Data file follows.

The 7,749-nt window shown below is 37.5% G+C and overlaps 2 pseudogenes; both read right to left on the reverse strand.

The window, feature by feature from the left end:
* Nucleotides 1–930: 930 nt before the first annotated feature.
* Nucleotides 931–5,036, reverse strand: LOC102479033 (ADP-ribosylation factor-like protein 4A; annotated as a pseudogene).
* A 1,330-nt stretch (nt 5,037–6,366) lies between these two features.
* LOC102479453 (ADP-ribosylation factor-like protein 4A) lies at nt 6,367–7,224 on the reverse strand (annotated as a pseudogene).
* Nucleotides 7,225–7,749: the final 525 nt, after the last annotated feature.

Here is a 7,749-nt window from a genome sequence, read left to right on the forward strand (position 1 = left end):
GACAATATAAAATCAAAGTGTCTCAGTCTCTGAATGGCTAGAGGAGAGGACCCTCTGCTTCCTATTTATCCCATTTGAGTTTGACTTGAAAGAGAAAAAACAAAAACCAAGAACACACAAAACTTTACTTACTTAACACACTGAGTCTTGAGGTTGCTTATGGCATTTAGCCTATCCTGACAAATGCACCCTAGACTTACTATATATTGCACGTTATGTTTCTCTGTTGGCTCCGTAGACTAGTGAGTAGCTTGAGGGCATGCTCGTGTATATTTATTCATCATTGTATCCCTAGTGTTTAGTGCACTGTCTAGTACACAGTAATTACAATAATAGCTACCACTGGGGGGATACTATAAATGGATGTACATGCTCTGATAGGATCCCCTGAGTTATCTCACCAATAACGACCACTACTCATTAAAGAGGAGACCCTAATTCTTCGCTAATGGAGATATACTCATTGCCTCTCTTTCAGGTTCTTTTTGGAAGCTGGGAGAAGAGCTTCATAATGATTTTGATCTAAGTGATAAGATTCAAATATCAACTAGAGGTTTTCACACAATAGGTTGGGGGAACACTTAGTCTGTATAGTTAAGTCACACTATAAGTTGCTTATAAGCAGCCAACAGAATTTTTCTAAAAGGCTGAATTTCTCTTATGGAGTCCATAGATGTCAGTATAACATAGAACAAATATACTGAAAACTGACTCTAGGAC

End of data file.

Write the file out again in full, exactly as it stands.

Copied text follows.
The 7,749-nt window shown below is 37.5% G+C and overlaps 2 pseudogenes; both read right to left on the reverse strand.

The window, feature by feature from the left end:
* Nucleotides 1–930: 930 nt before the first annotated feature.
* Nucleotides 931–5,036, reverse strand: LOC102479033 (ADP-ribosylation factor-like protein 4A; annotated as a pseudogene).
* A 1,330-nt stretch (nt 5,037–6,366) lies between these two features.
* LOC102479453 (ADP-ribosylation factor-like protein 4A) lies at nt 6,367–7,224 on the reverse strand (annotated as a pseudogene).
* Nucleotides 7,225–7,749: the final 525 nt, after the last annotated feature.

Here is a 7,749-nt window from a genome sequence, read left to right on the forward strand (position 1 = left end):
GACAATATAAAATCAAAGTGTCTCAGTCTCTGAATGGCTAGAGGAGAGGACCCTCTGCTTCCTATTTATCCCATTTGAGTTTGACTTGAAAGAGAAAAAACAAAAACCAAGAACACACAAAACTTTACTTACTTAACACACTGAGTCTTGAGGTTGCTTATGGCATTTAGCCTATCCTGACAAATGCACCCTAGACTTACTATATATTGCACGTTATGTTTCTCTGTTGGCTCCGTAGACTAGTGAGTAGCTTGAGGGCATGCTCGTGTATATTTATTCATCATTGTATCCCTAGTGTTTAGTGCACTGTCTAGTACACAGTAATTACAATAATAGCTACCACTGGGGGGATACTATAAATGGATGTACATGCTCTGATAGGATCCCCTGAGTTATCTCACCAATAACGACCACTACTCATTAAAGAGGAGACCCTAATTCTTCGCTAATGGAGATATACTCATTGCCTCTCTTTCAGGTTCTTTTTGGAAGCTGGGAGAAGAGCTTCATAATGATTTTGATCTAAGTGATAAGATTCAAATATCAACTAGAGGTTTTCACACAATAGGTTGGGGGAACACTTAGTCTGTATAGTTAAGTCACACTATAAGTTGCTTATAAGCAGCCAACAGAATTTTTCTAAAAGGCTGAATTTCTCTTATGGAGTCCATAGATGTCAGTATAACATAGAACAAATATACTGAAAACTGACTCTAGGAC